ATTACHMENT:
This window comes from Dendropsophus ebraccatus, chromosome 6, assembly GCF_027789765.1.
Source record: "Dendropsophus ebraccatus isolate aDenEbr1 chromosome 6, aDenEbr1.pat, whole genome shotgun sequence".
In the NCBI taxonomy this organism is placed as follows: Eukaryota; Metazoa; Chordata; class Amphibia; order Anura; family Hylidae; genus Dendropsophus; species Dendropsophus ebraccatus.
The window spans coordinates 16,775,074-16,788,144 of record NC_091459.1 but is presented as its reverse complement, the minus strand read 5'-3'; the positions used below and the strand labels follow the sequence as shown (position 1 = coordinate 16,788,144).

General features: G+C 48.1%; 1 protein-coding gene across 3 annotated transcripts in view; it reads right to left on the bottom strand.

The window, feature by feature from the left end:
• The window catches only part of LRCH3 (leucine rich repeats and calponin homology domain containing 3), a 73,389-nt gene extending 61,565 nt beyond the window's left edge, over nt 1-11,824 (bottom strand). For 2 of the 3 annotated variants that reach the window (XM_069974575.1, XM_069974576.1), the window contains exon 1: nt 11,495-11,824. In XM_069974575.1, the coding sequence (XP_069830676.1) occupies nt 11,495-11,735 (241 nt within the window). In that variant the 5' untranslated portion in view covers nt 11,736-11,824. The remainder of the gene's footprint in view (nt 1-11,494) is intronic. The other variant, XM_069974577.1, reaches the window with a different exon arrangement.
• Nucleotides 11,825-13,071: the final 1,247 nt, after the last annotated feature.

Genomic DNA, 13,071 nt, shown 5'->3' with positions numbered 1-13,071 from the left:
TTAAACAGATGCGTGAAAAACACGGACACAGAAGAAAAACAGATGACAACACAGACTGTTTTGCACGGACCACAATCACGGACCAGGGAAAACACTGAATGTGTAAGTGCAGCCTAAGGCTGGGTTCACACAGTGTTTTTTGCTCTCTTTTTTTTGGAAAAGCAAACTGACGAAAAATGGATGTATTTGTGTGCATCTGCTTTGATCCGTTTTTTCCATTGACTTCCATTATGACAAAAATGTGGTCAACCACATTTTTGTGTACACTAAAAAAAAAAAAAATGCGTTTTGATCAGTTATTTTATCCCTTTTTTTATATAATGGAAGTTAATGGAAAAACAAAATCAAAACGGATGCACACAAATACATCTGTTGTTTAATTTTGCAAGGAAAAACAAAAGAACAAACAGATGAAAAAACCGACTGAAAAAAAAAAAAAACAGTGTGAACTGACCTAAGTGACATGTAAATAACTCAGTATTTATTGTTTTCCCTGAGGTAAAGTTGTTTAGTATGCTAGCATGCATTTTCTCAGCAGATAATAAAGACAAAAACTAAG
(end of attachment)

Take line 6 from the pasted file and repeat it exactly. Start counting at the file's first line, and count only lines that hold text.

The window, feature by feature from the left end: